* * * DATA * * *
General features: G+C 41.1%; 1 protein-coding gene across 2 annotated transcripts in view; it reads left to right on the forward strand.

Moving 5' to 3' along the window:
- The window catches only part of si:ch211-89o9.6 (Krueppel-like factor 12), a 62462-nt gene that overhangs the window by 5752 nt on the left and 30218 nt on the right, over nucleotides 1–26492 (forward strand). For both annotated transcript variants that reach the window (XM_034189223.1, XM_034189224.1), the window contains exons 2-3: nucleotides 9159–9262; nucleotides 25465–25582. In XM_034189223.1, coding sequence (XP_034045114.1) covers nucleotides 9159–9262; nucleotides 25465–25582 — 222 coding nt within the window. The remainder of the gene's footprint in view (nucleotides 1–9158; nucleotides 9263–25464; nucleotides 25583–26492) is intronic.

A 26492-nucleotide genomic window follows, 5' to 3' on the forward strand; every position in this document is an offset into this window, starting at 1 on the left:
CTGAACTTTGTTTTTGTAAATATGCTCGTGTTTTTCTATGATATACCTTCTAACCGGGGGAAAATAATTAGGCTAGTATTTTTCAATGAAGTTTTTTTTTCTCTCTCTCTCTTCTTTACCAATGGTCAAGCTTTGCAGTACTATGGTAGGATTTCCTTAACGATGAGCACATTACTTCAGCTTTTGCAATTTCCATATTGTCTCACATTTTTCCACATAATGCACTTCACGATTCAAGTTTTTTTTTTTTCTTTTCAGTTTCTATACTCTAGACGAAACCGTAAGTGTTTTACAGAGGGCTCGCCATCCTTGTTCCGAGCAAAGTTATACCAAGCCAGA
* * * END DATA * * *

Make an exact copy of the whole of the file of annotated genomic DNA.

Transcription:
General features: G+C 41.1%; 1 protein-coding gene across 2 annotated transcripts in view; it reads left to right on the forward strand.

Moving 5' to 3' along the window:
- The window catches only part of si:ch211-89o9.6 (Krueppel-like factor 12), a 62462-nt gene that overhangs the window by 5752 nt on the left and 30218 nt on the right, over nucleotides 1–26492 (forward strand). For both annotated transcript variants that reach the window (XM_034189223.1, XM_034189224.1), the window contains exons 2-3: nucleotides 9159–9262; nucleotides 25465–25582. In XM_034189223.1, coding sequence (XP_034045114.1) covers nucleotides 9159–9262; nucleotides 25465–25582 — 222 coding nt within the window. The remainder of the gene's footprint in view (nucleotides 1–9158; nucleotides 9263–25464; nucleotides 25583–26492) is intronic.

A 26492-nucleotide genomic window follows, 5' to 3' on the forward strand; every position in this document is an offset into this window, starting at 1 on the left:
CTGAACTTTGTTTTTGTAAATATGCTCGTGTTTTTCTATGATATACCTTCTAACCGGGGGAAAATAATTAGGCTAGTATTTTTCAATGAAGTTTTTTTTTCTCTCTCTCTCTTCTTTACCAATGGTCAAGCTTTGCAGTACTATGGTAGGATTTCCTTAACGATGAGCACATTACTTCAGCTTTTGCAATTTCCATATTGTCTCACATTTTTCCACATAATGCACTTCACGATTCAAGTTTTTTTTTTTTCTTTTCAGTTTCTATACTCTAGACGAAACCGTAAGTGTTTTACAGAGGGCTCGCCATCCTTGTTCCGAGCAAAGTTATACCAAGCCAGA